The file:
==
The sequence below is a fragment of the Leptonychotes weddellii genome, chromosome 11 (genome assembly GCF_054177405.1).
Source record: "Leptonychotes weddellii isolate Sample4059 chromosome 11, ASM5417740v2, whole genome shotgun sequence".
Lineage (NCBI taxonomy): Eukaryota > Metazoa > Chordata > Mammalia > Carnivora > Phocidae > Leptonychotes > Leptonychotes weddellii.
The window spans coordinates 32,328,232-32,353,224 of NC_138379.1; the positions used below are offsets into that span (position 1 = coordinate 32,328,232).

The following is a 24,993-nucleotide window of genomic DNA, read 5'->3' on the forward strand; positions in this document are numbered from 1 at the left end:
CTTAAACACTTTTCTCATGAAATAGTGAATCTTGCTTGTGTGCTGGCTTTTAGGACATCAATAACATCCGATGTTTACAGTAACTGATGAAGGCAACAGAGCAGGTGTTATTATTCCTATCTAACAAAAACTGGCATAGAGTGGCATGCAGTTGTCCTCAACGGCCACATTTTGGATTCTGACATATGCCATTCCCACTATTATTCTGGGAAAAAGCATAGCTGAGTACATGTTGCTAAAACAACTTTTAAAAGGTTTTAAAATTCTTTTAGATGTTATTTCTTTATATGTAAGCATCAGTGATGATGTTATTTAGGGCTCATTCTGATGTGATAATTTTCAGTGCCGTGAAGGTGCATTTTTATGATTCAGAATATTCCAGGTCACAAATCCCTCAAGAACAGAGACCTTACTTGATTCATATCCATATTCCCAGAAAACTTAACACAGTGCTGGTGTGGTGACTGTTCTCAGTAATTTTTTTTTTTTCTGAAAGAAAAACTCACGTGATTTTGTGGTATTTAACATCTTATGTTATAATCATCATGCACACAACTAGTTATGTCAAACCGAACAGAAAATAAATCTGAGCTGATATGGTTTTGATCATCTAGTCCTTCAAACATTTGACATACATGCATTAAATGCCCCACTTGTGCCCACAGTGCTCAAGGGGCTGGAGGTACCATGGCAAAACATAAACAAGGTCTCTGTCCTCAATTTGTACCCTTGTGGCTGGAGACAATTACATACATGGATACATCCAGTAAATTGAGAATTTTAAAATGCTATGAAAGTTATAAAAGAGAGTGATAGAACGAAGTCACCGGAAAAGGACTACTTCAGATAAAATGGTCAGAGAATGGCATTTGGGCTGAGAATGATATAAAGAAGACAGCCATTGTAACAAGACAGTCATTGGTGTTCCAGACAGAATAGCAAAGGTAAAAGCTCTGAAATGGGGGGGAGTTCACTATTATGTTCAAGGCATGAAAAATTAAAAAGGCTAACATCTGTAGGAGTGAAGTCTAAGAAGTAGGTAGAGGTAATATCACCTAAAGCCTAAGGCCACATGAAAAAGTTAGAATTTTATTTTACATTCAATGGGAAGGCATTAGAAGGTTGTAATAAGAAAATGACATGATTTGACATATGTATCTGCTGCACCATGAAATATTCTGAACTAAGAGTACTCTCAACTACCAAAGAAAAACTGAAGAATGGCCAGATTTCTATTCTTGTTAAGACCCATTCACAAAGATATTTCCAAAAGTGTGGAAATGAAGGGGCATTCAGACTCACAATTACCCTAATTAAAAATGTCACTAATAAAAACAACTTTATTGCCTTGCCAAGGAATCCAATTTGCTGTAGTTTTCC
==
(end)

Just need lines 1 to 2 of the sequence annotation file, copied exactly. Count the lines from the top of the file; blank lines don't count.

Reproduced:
The sequence below is a fragment of the Leptonychotes weddellii genome, chromosome 11 (genome assembly GCF_054177405.1).
Source record: "Leptonychotes weddellii isolate Sample4059 chromosome 11, ASM5417740v2, whole genome shotgun sequence".